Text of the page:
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Athletes Get 800 Campers Moving

A few days after the Lets Move Indian Country launch, the annual Native Vision Camp was held in New Mexico as part of an ongoing partnership between the NFL Players Association and the Johns Hopkins Center for American Indian Health. The community of Shiprock, N.M. and tribe Navajo Nation played host to the 2011 event, which highlighted the importance of health and fitness among Native American youth.

More than 800 campers, representing various tribes from across the country, took part in the 15th edition of Native Vision Camp, spending three days teamed with professional and collegiate athlete-mentor volunteers. Along with their athlete-mentors, campers participated in a variety of activities geared towards fostering all facets of their personal well-being. This year’s camp welcomed 62 athletes who coached clinics in football, basketball, soccer, volleyball, running and lacrosse and imparted their on- and off-field leadership skills on camp participants.

Native Vision campers get instructions on the day’s activities including basketball, football, running and lacrosse.

“We at Johns Hopkins are thrilled by how the Native Vision camp continues to grow in scope, impact and depth” said Allison Barlow, co-founder of Native Vision. “The Shiprock community made a huge investment of time and talent, and equally our Native Vision athlete-volunteers delivered their personal best back to the campers and community members. It is these reciprocal efforts that not only build healthier, stronger tribal communities, but a better United States citizenship—as we all learn and grow together.”

The event had a profound impact on children and their athlete-mentors alike. “The camp experience means a lot to the kids, but it means so much more to the athletes that come to train the kids,” said Joe Briggs, camp mentor and public policy counsel at the NFLPA. “Year after year, you see the growth and desire to learn increase in the eyes of the kids from day one of the camp until the ending ceremony. And what is more remarkable … you see that during the course of the year, the light never went away and the kids’ desire to get better not just in the sport but in all aspects of their individual and collective eyes has also grown.”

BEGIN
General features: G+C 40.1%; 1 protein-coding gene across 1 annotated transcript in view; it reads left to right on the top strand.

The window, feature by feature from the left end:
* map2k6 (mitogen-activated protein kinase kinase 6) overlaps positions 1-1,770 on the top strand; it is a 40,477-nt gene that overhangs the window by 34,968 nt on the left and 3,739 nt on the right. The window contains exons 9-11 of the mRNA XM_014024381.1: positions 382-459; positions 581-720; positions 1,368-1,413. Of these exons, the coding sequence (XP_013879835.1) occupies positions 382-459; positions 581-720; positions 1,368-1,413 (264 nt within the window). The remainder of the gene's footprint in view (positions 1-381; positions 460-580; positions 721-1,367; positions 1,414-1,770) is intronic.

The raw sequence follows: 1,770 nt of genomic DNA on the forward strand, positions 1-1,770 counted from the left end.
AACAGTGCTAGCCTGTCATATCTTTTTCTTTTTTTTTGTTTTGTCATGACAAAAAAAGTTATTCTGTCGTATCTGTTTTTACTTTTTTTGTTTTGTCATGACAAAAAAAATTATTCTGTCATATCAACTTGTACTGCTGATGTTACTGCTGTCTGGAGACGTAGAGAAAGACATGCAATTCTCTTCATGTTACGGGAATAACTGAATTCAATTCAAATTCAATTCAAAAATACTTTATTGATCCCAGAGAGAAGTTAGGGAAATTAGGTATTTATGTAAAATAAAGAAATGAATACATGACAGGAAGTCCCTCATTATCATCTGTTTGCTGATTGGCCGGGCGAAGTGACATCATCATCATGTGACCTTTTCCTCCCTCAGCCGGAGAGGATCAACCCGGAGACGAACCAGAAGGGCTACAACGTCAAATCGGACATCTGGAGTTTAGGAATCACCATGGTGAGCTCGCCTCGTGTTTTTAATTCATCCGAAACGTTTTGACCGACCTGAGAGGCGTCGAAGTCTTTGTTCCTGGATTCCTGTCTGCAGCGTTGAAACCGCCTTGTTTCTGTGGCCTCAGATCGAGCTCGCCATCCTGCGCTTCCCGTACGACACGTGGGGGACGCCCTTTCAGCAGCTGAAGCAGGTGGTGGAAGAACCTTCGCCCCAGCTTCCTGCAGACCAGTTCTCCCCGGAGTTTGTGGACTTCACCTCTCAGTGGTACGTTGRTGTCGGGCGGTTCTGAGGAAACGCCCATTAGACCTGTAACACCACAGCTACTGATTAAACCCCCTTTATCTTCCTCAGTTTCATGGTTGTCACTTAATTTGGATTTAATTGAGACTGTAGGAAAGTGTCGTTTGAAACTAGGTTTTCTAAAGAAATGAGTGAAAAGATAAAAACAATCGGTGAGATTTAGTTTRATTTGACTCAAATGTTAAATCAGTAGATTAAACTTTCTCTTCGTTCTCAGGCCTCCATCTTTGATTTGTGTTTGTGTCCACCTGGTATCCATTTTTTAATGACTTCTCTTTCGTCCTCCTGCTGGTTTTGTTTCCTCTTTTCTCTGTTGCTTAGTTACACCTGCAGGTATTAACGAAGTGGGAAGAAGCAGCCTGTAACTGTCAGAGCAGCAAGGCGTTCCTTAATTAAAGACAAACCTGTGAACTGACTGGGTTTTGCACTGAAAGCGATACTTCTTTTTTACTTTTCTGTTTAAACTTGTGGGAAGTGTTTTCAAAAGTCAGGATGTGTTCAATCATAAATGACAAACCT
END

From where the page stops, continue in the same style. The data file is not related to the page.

800 Native Youth participated in the 2011 Native Vision Camp in Shiprock, New Mexico.

In addition to sports clinics, the camp featured workshops in leadership, arts and crafts and media, all designed to provide the children with tools to make positive choices for healthy lifestyles as they transition to adulthood. Parents attended a cooking workshop led by members of the Marriott chef staff as well as a financial literacy workshop led by representatives from Barclays Bank.

The success of this year’s camp reflected the dedicated efforts of several organizations and groups. In December 2010, the NFLPA and the Johns Hopkins Center co-hosted the annual “Evening With the Stars” gala to benefit the Native Vision initiative. That event featured numerous distinguished guests including former NFL players, NFLPA Executive Director DeMaurice F. Smith, Grammy-award winner and Wolf Clan member of the Iroquois Confederacy Joanne Shenandoah and Jodi Gillette with the Department of the Interior and supporter of Let’s Move Indian Country.  Nike, Easton Sports, deBeer, Reebok and the Johan Cruyff International Sports Institute contributed significantly by providing apparel for campers, volunteers and athlete-mentors plus athletic equipment to facilitate the sports clinics.

The annual Native Vision summer camp is a fundamental symbol of a program that has served more than 5,000 youth, 2,000 families and 25,000 Native American community members since its 1996 launch. Native Vision has brought together professional athletes in a continuing effort to provide children with opportunities to learn and grow physically, mentally, emotionally and spiritually within their vibrant communities. Underscoring the Native Vision initiative’s commitment to encouraging educational achievement among adolescents, scholarships were again awarded to two college-bound Native American students at the camp.

Fifteen years into its journey, the Native Vision’s mission to motivate and empower youth was alive and well at camp, continuing to hold much promise for the future. Ernie Conwell, a former NFL player who works as a player advisor at the NFLPA said, “Witnessing the immediate, positive impact the athletes and experts had on the students reinforced that we can collectively and individually make a difference.”